A security engineer has successfully hacked his way to the top of the music charts in Australia with songs whose quality can only be enjoyed while on Class A drugs, apparently.
Peter Fillmore told SC Magazine that his fake artist account had gobbled up nearly one million hits before it was taken offline.
The Melbourne-based payments security expert said he wanted to test the robustness of music-streaming services such as Spotify and Pandora by seeing if they had fraud detection systems in place.
But, perhaps surprisingly, he was able to hack his way into the online music charts with relative ease. He inserted tunes such as I've only known you for five minutes and I want you dead, too and Right now, I'm very hungry! without a hitch.
Fillmore told the mag that he had managed to scoop up hundreds of thousands of plays for his pisspoor tunes in the space of just a month. It meant that, for a short time, the programmer's songs had surpassed the likes of artists such as P!nk, Nicki Minaj and Australian electronica star Flume.
Fillmore also made some cash from the experiment – roughly $1,000 in royalties – after shelling out just $30 to set the whole thing up.
Best of all, Fillmore said he had never played an instrument in his life before.
He told the magazine that he had bought three Amazon-linked compute instances — virtual servers that run applications — and created a bash script to simulate three listeners playing his songs 24 hours a day over the course of one month.
His first efforts - assembled from heaps of old MIDI files, were spotted several times by moderators at Spotify after he was shopped by the users. But then he decided to group some new tracks – sourced from public domain works using the computational power of Wolfram to generate the composition – into an album, and his success rate started to rise. All of his "hit songs" were released under the pretend moniker of John Matrix.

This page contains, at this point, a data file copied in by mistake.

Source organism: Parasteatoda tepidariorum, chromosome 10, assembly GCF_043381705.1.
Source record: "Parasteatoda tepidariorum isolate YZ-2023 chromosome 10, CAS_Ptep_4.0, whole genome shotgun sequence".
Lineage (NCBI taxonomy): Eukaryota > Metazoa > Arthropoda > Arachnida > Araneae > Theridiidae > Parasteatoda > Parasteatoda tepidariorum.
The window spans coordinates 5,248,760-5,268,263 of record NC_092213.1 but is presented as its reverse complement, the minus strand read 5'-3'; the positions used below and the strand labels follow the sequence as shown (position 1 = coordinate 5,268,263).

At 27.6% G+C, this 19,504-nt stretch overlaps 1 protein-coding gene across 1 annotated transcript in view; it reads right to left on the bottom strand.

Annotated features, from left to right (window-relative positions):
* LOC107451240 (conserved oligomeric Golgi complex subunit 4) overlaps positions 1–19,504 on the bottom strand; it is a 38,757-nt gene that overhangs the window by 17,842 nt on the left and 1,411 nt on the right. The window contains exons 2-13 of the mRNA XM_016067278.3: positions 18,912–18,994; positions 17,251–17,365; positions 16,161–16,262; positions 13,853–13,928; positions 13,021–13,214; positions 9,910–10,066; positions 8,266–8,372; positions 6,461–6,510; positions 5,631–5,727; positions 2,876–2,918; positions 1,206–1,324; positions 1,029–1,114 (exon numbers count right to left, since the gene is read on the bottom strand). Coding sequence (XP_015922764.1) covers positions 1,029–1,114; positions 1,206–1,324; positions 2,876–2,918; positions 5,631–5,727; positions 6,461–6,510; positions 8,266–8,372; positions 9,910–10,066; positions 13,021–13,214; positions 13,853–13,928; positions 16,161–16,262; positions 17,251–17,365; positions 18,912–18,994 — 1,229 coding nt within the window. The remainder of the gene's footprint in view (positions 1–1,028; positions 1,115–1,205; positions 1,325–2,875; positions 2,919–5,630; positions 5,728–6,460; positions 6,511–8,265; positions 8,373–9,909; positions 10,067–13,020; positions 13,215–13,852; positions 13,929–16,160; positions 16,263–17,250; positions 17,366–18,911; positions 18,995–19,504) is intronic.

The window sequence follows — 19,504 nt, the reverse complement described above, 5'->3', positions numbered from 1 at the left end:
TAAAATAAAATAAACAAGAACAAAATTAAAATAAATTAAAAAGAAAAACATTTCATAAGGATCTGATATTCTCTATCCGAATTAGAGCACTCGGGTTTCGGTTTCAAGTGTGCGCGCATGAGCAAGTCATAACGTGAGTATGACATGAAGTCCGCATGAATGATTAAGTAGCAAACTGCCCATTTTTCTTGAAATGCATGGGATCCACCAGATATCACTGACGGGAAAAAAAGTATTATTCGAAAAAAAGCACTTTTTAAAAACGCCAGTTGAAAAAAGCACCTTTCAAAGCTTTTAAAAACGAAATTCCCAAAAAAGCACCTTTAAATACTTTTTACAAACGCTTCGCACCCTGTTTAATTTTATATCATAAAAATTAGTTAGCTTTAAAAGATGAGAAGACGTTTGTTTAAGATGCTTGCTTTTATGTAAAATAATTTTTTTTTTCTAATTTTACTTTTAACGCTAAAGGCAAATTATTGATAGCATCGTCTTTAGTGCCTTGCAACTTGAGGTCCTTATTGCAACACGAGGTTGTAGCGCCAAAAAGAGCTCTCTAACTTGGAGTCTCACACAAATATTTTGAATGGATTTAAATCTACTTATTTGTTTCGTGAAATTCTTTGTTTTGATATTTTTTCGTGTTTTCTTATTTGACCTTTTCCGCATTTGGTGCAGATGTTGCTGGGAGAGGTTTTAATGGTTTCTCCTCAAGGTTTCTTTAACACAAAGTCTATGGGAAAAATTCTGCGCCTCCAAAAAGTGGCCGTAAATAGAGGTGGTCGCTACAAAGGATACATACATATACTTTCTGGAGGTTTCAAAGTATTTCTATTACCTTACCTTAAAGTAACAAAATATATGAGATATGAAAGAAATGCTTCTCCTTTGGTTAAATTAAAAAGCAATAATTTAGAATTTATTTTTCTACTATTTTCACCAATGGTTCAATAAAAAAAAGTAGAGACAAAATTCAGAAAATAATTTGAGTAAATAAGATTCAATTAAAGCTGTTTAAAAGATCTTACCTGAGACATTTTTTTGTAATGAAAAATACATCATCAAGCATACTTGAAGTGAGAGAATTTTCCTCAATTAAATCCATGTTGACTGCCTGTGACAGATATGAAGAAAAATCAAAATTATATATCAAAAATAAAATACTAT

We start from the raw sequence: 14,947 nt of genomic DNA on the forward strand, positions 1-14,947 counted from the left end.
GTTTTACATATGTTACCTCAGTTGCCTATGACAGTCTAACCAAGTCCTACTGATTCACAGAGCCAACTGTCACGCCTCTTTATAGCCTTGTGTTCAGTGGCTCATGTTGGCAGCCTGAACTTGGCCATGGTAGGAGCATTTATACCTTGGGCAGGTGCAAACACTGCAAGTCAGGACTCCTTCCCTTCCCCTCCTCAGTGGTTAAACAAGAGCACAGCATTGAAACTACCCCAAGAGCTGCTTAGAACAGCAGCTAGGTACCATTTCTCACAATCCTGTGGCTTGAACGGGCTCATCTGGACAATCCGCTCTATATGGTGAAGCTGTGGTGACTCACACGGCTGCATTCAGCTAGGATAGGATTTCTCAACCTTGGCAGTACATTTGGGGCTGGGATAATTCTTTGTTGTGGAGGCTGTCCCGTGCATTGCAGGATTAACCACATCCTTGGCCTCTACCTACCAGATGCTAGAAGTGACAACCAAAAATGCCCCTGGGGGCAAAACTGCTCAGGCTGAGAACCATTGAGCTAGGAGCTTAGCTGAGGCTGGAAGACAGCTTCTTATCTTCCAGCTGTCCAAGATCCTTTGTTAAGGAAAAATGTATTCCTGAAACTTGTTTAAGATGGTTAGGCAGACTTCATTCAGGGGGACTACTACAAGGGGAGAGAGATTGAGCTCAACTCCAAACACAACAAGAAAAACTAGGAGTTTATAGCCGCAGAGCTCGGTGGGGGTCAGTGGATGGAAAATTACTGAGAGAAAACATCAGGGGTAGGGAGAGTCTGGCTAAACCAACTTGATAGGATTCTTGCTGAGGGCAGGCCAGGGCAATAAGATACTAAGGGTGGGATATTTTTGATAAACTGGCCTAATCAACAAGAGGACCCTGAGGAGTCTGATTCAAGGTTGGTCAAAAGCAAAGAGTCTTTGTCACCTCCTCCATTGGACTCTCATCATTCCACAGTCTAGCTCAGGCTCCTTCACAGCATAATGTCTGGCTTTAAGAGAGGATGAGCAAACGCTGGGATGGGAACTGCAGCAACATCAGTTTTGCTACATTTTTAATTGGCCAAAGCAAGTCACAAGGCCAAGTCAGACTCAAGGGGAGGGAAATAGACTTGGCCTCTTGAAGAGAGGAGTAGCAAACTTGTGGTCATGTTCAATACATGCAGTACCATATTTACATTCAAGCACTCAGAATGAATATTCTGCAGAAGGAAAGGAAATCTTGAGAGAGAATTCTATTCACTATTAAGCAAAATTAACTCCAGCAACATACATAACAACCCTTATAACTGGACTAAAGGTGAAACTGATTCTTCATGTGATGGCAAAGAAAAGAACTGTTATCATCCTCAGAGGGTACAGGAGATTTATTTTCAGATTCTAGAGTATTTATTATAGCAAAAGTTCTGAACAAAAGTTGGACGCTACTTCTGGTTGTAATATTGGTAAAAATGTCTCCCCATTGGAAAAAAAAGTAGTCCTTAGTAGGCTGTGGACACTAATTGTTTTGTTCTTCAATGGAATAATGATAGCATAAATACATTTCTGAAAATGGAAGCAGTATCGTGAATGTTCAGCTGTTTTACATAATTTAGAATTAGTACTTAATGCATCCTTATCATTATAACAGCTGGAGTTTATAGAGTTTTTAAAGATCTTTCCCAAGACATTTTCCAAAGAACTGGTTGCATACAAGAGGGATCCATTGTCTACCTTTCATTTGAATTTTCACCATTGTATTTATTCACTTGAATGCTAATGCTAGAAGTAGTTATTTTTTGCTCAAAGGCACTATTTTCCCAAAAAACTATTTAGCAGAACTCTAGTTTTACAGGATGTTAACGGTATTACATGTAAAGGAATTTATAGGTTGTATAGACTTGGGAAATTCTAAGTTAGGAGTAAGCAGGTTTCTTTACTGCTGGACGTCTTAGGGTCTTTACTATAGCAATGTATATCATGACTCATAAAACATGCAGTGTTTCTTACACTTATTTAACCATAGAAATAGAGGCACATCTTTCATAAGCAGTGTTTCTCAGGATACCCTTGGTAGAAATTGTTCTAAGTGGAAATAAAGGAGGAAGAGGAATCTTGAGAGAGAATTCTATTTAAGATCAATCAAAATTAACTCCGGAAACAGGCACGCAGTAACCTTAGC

How was he able to crack the vault on online streaming music services without quickly arousing suspicion about fraudulent plays, you might wonder?
Fillmore told the mag that he believed that many of the services lacked automated analysis. Instead, as with so many Web2.0 properties out there, the systems rely heavily on users to report music that they suspect to be fake tunes.
A suspension notice then tells account-holders that they have breached the terms of service, thereby leaving another gaping hole for hackers to exploit, Fillmore argued.
The engineer, who carried out his test for Ruxcon, said that - after receiving suspension notices - he was unable to get responses to requests for more information about his account being frozen.
He reckoned that the lack of intervention opened up the system to abuse by potentially allowing artists to unleash DDoS attacks on rival musicians on the streaming services, which could then redirect clicks from cloud computing instances controlled by the hackers straight to a competitor's tracks on the network.
Another key thing Fillmore noted from his research was that gaming the system did not require "artists" to have any musical ability whatsoever.
"As it turns out, you're doing it wrong if you want to make money in music by being a musician," he told the SC.
It mattered even less that reviews of his music - which included an album named Kim Jong Christmas - were unfavourable, Fillmore said.
One reviewer, who was suspicious of the tunes, apparently said: "There's [sic] ain't no party like a Korean Worker's Party. But seriously, what the hell is this doing on high rotation?" While another simply suggested that Fillmore's music might be improved while "on cocaine". ®